A State of Great Fullness

When she was little, she thought being full meant being filled, head to toe, with food. Orange juice in her lungs. Tiny strawberry seeds floating in her veins. Curved bits of macaroni lodged in the notches of her spine.

Older now, being full meant something else. It was the pain of something tiny and untouchable tucked under a rib; the brush of a butterfly wing against a full bladder; the jab of toes and feet and elbows and a round skull from the inside, distending her stomach like putty.

And later—after—she knew what it meant to be empty.

 

Ciera Burch is an MFA candidate at Emerson College in Boston. Her piece was inspired by a prompt in her short short fiction class taught by Pamela Painter, who was in turn inspired by this website. Find her at @CieraBurch017 on Twitter and @cburch17 on Instagram.

Photo Credit: Dawn Endico

7 Responses to “A State of Great Fullness”

  1. Brigida says:

    This is absolutely beautiful. It is a mother’s joy and loss. It takes a true talent to do it in 100 words.

  2. Kia says:

    Ms. Burch.
    I have literally, just minutes ago, discovered you, by way of a Dr. Jackie Douge of Frederick, MD. She is sponsoring a book signing and live discussion of “Finch House”. My daughter is 13. She has a parade Aug 27, so we will miss what is sure to be a tantalizing event based on Finch House’s teaser. I plan to preorder “Something Kindred” for her (and myself)!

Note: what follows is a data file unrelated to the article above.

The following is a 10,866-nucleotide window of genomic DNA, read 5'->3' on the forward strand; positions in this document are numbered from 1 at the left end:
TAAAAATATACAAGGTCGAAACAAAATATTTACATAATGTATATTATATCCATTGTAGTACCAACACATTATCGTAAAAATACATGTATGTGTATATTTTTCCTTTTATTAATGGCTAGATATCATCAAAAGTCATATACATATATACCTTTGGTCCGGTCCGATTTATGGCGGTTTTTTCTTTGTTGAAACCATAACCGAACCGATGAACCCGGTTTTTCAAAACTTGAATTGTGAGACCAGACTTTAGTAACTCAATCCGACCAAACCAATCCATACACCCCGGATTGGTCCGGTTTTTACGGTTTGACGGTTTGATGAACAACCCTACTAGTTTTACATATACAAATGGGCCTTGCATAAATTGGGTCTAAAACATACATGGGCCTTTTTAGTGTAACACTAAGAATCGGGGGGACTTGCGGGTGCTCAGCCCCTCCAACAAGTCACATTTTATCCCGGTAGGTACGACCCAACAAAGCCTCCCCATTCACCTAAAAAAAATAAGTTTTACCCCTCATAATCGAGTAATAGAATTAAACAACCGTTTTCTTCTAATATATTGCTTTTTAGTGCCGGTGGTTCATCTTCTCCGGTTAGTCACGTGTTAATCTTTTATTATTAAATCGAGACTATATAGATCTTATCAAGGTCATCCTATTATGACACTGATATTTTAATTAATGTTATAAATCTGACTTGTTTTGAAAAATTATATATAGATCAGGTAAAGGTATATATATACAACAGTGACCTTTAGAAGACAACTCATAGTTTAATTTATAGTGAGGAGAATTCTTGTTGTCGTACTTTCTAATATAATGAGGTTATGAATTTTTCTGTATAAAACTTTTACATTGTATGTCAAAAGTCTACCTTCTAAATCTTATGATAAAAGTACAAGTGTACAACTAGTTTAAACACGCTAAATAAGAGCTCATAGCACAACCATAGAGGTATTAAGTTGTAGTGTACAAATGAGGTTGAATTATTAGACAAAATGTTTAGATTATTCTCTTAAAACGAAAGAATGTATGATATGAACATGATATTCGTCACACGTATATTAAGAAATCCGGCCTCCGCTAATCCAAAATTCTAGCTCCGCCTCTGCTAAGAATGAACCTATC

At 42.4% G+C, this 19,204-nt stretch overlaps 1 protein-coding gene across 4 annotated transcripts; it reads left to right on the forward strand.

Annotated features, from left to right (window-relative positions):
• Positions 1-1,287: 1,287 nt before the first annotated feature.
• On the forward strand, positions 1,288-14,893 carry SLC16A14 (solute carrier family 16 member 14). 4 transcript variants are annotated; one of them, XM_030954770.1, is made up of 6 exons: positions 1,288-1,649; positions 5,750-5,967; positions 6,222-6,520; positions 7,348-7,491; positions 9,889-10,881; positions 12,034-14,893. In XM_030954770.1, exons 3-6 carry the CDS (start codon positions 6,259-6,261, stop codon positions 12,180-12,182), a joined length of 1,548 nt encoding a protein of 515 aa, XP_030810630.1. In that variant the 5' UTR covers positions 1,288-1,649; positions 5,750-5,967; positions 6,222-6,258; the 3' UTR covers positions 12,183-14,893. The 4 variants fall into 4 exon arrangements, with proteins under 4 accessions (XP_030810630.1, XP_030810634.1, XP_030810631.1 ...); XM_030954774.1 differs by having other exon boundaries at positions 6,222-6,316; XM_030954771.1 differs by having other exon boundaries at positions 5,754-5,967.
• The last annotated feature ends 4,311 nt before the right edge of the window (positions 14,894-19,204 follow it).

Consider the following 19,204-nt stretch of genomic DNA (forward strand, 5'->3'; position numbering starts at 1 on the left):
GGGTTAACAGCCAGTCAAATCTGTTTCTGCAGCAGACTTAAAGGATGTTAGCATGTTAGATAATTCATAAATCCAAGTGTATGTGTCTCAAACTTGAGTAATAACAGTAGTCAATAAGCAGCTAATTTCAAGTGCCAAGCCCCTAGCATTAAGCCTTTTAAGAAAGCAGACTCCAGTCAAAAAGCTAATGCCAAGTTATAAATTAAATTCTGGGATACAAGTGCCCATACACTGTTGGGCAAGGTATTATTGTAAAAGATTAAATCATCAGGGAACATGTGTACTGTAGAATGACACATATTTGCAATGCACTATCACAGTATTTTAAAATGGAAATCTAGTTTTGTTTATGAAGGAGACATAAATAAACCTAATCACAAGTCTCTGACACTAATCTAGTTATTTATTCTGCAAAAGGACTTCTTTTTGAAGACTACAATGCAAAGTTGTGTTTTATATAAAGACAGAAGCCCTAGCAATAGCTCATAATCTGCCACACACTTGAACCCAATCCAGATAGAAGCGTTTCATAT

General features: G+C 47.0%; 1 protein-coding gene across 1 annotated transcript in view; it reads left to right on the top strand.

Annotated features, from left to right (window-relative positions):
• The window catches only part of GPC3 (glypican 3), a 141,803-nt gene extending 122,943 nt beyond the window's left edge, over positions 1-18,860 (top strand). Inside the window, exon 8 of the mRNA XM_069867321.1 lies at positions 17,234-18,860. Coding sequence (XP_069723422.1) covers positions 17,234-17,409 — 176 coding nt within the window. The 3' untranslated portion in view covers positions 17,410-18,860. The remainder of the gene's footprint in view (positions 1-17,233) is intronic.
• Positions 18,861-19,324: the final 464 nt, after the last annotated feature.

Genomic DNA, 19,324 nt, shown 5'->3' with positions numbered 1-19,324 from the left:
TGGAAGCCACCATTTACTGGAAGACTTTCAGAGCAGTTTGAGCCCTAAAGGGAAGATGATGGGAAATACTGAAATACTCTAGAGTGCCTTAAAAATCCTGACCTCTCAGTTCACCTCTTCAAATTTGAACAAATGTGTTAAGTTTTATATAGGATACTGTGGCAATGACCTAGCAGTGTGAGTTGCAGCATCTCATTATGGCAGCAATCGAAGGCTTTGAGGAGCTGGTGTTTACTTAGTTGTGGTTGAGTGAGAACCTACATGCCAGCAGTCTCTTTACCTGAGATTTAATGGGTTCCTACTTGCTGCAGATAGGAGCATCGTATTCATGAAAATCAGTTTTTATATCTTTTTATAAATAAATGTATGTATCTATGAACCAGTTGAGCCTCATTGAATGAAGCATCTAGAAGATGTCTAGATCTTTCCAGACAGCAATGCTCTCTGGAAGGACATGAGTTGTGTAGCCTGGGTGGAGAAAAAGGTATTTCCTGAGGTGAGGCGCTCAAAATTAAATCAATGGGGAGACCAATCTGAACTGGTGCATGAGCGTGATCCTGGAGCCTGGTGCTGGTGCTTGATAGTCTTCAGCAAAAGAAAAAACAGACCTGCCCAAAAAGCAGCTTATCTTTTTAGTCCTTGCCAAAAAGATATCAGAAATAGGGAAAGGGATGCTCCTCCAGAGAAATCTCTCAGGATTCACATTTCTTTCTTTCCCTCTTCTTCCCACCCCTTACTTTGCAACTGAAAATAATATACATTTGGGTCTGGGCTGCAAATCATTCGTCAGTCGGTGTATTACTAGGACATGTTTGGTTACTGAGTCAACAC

As for a “State of Great Fullness”…what a poignant description of being “full”… the simple fullness of childhood to the painful (and beautiful) fullness(es) of adulthood, motherhood, womanhood, personhood.

    I am a nearly 50 yo mother of 3, but that is not ALL that I am or have been.

    Bravo, young lady, to write something so provocative at such a young age.

  3. Pamela Painter says:

    Ciera, thanks for the shout out. “A State of Great Fullness” is a great story. Keep writing Flash fiction. CHEERS to you.

  4. Fonz says:

    magnificent! I literally felt empty along with the character at the end of the story. What a gripping story!!!

  5. jon remington says:

    Love how open it all ends.

  6. Nigel says:

    You paint such a vivid picture with your words! Great story!

  7. Lakiesha says:

    This was amazing… I held my breath throughout and would have rather died than for it to end! I need more…

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